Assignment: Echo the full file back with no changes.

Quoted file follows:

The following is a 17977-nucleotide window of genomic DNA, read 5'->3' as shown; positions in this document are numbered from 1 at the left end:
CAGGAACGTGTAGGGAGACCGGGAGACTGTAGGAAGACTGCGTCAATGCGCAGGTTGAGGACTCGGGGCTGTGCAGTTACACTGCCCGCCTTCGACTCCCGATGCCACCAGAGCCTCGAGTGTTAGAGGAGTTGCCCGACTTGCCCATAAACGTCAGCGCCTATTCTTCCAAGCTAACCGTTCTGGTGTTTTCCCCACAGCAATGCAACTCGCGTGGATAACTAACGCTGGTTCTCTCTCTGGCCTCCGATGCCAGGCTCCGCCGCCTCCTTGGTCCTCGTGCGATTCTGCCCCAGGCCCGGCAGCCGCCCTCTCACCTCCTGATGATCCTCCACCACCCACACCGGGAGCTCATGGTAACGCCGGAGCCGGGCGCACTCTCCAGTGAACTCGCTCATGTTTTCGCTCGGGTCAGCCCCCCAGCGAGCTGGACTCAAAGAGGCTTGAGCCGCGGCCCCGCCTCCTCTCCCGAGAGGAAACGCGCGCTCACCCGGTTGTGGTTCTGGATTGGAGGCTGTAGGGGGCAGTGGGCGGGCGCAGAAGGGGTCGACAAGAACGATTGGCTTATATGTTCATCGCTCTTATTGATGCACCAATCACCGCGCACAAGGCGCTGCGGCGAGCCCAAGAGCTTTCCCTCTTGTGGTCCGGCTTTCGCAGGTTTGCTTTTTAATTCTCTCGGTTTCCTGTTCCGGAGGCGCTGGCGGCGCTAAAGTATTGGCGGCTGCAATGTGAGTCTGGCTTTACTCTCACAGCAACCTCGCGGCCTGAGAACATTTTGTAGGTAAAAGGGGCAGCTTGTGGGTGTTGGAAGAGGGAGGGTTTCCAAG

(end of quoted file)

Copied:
The following is a 17977-nucleotide window of genomic DNA, read 5'->3' as shown; positions in this document are numbered from 1 at the left end:
CAGGAACGTGTAGGGAGACCGGGAGACTGTAGGAAGACTGCGTCAATGCGCAGGTTGAGGACTCGGGGCTGTGCAGTTACACTGCCCGCCTTCGACTCCCGATGCCACCAGAGCCTCGAGTGTTAGAGGAGTTGCCCGACTTGCCCATAAACGTCAGCGCCTATTCTTCCAAGCTAACCGTTCTGGTGTTTTCCCCACAGCAATGCAACTCGCGTGGATAACTAACGCTGGTTCTCTCTCTGGCCTCCGATGCCAGGCTCCGCCGCCTCCTTGGTCCTCGTGCGATTCTGCCCCAGGCCCGGCAGCCGCCCTCTCACCTCCTGATGATCCTCCACCACCCACACCGGGAGCTCATGGTAACGCCGGAGCCGGGCGCACTCTCCAGTGAACTCGCTCATGTTTTCGCTCGGGTCAGCCCCCCAGCGAGCTGGACTCAAAGAGGCTTGAGCCGCGGCCCCGCCTCCTCTCCCGAGAGGAAACGCGCGCTCACCCGGTTGTGGTTCTGGATTGGAGGCTGTAGGGGGCAGTGGGCGGGCGCAGAAGGGGTCGACAAGAACGATTGGCTTATATGTTCATCGCTCTTATTGATGCACCAATCACCGCGCACAAGGCGCTGCGGCGAGCCCAAGAGCTTTCCCTCTTGTGGTCCGGCTTTCGCAGGTTTGCTTTTTAATTCTCTCGGTTTCCTGTTCCGGAGGCGCTGGCGGCGCTAAAGTATTGGCGGCTGCAATGTGAGTCTGGCTTTACTCTCACAGCAACCTCGCGGCCTGAGAACATTTTGTAGGTAAAAGGGGCAGCTTGTGGGTGTTGGAAGAGGGAGGGTTTCCAAG